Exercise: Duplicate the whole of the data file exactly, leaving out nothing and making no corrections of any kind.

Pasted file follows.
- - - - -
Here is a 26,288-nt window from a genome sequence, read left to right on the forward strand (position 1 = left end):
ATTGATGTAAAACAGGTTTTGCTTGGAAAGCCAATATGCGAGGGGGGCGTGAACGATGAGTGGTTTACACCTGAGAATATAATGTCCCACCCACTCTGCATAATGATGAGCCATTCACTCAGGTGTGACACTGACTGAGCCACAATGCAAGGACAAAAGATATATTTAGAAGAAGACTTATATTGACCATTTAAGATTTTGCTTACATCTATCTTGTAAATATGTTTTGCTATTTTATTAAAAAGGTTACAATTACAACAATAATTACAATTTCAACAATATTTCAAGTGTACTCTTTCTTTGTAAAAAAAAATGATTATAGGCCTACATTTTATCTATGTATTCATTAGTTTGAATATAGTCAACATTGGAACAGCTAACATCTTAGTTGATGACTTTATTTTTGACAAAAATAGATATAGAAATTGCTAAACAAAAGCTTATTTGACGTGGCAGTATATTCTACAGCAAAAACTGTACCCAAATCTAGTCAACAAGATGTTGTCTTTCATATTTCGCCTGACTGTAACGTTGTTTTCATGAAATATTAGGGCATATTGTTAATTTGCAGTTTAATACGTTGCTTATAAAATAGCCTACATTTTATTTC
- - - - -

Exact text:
Here is a 26,288-nt window from a genome sequence, read left to right on the forward strand (position 1 = left end):
ATTGATGTAAAACAGGTTTTGCTTGGAAAGCCAATATGCGAGGGGGGCGTGAACGATGAGTGGTTTACACCTGAGAATATAATGTCCCACCCACTCTGCATAATGATGAGCCATTCACTCAGGTGTGACACTGACTGAGCCACAATGCAAGGACAAAAGATATATTTAGAAGAAGACTTATATTGACCATTTAAGATTTTGCTTACATCTATCTTGTAAATATGTTTTGCTATTTTATTAAAAAGGTTACAATTACAACAATAATTACAATTTCAACAATATTTCAAGTGTACTCTTTCTTTGTAAAAAAAAATGATTATAGGCCTACATTTTATCTATGTATTCATTAGTTTGAATATAGTCAACATTGGAACAGCTAACATCTTAGTTGATGACTTTATTTTTGACAAAAATAGATATAGAAATTGCTAAACAAAAGCTTATTTGACGTGGCAGTATATTCTACAGCAAAAACTGTACCCAAATCTAGTCAACAAGATGTTGTCTTTCATATTTCGCCTGACTGTAACGTTGTTTTCATGAAATATTAGGGCATATTGTTAATTTGCAGTTTAATACGTTGCTTATAAAATAGCCTACATTTTATTTC